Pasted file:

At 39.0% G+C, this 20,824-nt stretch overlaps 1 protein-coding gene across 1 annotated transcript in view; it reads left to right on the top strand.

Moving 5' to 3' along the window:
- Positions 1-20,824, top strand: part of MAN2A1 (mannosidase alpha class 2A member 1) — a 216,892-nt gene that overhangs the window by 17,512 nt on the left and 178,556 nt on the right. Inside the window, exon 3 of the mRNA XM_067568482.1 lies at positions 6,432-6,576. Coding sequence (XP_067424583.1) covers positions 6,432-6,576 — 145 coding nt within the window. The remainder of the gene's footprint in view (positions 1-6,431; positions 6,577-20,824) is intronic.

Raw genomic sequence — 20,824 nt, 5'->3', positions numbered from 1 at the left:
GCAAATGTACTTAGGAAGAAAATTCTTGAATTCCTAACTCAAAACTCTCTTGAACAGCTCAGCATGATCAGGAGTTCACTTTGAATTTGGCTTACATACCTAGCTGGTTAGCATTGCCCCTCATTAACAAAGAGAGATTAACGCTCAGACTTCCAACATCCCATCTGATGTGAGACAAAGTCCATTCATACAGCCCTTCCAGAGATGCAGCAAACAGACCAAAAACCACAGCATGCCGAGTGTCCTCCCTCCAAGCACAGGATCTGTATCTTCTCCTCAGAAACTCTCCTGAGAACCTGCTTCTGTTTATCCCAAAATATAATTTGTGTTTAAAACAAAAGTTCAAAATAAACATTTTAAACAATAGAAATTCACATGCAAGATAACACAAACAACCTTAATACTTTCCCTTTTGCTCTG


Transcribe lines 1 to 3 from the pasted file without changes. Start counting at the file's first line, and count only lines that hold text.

At 39.0% G+C, this 20,824-nt stretch overlaps 1 protein-coding gene across 1 annotated transcript in view; it reads left to right on the top strand.

Moving 5' to 3' along the window:
- Positions 1-20,824, top strand: part of MAN2A1 (mannosidase alpha class 2A member 1) — a 216,892-nt gene that overhangs the window by 17,512 nt on the left and 178,556 nt on the right. Inside the window, exon 3 of the mRNA XM_067568482.1 lies at positions 6,432-6,576. Coding sequence (XP_067424583.1) covers positions 6,432-6,576 — 145 coding nt within the window. The remainder of the gene's footprint in view (positions 1-6,431; positions 6,577-20,824) is intronic.